It is no secret that #coal-fired power plants are making their way towards extinction. Compared to #solar and wind power plants, coal-fired plants are not only inferior, they now are projected to cost more to run than wind and solar plants by the year 2025. If getting rid of coal-fired power plants and replacing them with solar and clean #energy alternatives was not already a priority, it will be now. Vibrant Clean Energy and Energy Innovation released a report in March of 2019, highlighting that the #coal-cost crossover has begun, meaning that existing coal plants are becoming more and more expensive to operate, while solar and clean energy alternatives are becoming more affordable.
Coal Emission Statistics from 2018
Last year, greenhouse gas emissions were at an all-time high, with more than 33.1 billion tons of gas emissions being released into the atmosphere in total. This particular fact has many scientists and experts in the field unnerved. It seems that as we have made collective efforts to increase #solar energy production and utility, #greenhouse gases have only increased. Michael Mehling, the deputy director of the Center for Energy and Environmental Policy Research in Massachusetts, told the Washington Post that the increase in greenhouse gas emissions is “very worrisome,” and despite the fact that there has been some progress in the solar and renewable energy realms worldwide, efforts thus far, “remain woefully inadequate.”
Making the Switch from Coal to Solar
According to the report on coal-cost crossover, if 74 percent of the current coal power plants were replaced with solar and wind energy plants today, customers would see savings start immediately on their monthly utility bills. By 2025, this number could grow to as much as 86 percent. The problem is, deconstructing a coal plant and reconstructing a new solar or wind plant in its place is no easy or small feat. Particularly for those living in the Midwest and the Southeast, the impact of a transition from coal-powered utility to solar-powered may prove to be jarring. In the Southeast region of the country, for example, nearly all of the coal plants are substantially at risk for closure and replacement by solar plants by 2025. This does not leave a lot of time for coal workers and others in the field to make the transition themselves to alternative careers in the energy or solar industries. Additionally, lawmakers, investors, and stakeholders will need to move methodically in order to make the transitions from coal to solar as smooth as possible.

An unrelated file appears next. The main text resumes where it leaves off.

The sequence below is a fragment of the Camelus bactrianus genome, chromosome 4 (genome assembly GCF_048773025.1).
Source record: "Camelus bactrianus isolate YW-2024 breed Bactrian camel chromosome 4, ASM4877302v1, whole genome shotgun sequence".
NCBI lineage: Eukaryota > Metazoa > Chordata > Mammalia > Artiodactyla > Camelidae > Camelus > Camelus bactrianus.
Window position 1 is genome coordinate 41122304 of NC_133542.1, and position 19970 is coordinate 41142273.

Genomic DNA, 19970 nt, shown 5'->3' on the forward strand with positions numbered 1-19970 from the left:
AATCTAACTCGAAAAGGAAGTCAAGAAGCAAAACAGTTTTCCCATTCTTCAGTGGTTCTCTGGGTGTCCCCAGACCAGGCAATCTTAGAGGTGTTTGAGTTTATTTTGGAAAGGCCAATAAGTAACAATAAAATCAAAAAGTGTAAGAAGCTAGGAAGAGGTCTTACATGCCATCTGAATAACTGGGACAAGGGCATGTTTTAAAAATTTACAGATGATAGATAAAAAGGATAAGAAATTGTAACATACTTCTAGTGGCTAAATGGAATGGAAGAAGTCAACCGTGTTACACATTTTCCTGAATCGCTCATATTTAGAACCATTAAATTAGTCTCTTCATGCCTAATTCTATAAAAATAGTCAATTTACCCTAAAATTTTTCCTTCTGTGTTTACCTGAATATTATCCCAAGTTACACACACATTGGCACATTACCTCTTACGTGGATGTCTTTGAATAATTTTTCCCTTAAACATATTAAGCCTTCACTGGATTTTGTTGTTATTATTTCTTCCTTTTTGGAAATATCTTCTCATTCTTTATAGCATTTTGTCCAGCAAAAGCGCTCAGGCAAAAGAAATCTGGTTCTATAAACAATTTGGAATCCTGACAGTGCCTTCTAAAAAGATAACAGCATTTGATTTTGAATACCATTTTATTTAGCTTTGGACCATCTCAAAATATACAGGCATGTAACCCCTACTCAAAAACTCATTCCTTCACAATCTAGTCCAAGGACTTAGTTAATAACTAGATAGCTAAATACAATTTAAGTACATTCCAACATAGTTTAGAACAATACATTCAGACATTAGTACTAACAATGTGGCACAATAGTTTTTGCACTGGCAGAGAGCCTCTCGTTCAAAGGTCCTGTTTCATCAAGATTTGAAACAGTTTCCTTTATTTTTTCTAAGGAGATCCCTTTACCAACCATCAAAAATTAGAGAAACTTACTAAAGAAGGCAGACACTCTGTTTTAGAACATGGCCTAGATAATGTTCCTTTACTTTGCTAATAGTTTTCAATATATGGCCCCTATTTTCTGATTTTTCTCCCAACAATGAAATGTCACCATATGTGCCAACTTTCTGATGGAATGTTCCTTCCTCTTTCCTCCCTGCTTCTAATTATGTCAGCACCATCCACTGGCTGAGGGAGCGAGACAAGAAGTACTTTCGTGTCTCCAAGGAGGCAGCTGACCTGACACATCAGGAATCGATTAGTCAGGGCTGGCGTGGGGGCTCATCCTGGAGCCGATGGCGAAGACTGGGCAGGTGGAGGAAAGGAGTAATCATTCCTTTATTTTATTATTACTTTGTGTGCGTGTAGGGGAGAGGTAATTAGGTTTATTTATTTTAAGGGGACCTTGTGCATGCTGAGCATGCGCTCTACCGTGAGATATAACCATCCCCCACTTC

The increase in greenhouse gas emissions seen last year is a discouraging blow to those heavily involved in the solar energy industry. The transition from coal to solar energy needs to happen now, and in the next several years, we can expect to see coal plants replaced with solar and wind solar sites. It has long since been rationalized that coal power plants have been kept around because they are cheaper to run than solar plants. This is no longer becoming the norm and will eventually be an obsolete idea entirely based on the statistical trends of solar energy implementation and cost we are now seeing.
Coal manufacturers and site owners should take heed of the multiple warnings and reports released by experts in the solar energy field this year alone, detailing the impending coal to solar switch that is bound to take place in the United States and worldwide. Those working in coal manufacturing should prepare for the very real possibility that coal jobs will disappear entirely within the next decade or so and be replaced with solar energy jobs.
In order for the switch from coal to solar to happen effectively, systematic and methodical closures will be necessary. Closing a coal plant is not like closing a retail store or a restaurant. There are multiple steps and conscious efforts that will need to be taken in order to maintain energy generation of some sort while a solar plant is being constructed. Although replacing coal plants with solar plants will ultimately benefit the surrounding communities and solar energy consumers, the road there may not be easy.